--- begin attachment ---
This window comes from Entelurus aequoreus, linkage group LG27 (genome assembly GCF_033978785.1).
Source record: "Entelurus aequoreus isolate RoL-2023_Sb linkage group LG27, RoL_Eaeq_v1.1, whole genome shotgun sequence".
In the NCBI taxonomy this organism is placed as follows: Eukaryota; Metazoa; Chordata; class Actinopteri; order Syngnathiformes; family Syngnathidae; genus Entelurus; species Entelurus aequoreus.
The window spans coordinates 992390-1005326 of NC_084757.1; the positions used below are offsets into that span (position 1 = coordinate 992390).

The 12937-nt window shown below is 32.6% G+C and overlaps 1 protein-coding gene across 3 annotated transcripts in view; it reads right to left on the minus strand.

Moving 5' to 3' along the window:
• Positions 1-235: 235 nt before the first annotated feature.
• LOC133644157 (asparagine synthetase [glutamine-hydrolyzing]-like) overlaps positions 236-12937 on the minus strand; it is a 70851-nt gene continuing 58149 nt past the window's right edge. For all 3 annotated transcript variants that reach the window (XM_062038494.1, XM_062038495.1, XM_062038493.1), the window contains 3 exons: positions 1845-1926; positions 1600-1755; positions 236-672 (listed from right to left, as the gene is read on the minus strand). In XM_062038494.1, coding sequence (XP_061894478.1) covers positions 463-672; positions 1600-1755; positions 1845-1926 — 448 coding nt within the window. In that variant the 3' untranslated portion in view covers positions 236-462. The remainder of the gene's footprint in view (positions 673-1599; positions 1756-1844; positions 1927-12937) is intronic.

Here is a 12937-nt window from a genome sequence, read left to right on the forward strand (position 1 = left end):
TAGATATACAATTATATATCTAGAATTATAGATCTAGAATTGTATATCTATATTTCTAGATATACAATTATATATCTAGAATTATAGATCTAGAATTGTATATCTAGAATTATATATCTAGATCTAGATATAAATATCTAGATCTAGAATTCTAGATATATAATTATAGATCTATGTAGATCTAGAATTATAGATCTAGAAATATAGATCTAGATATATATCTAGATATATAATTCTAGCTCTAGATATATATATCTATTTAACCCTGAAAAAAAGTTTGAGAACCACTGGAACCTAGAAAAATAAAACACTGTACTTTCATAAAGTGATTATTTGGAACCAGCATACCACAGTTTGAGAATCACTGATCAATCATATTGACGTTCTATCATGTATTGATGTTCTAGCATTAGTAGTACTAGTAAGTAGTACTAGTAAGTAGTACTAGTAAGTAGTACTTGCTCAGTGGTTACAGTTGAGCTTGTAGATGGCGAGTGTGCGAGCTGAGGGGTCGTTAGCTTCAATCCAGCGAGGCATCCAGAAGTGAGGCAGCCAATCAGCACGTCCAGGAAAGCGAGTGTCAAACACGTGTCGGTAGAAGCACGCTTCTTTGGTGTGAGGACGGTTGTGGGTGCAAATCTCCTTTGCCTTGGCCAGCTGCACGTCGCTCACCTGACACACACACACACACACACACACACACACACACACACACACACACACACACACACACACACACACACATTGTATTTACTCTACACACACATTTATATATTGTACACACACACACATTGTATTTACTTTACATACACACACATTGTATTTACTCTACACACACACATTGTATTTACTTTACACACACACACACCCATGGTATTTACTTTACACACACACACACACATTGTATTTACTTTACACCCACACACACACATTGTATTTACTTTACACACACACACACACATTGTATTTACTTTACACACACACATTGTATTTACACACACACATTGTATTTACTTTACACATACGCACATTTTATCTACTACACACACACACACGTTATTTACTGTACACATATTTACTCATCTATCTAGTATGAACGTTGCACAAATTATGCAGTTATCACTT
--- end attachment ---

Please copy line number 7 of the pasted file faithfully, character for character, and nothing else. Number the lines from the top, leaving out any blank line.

• Positions 1-235: 235 nt before the first annotated feature.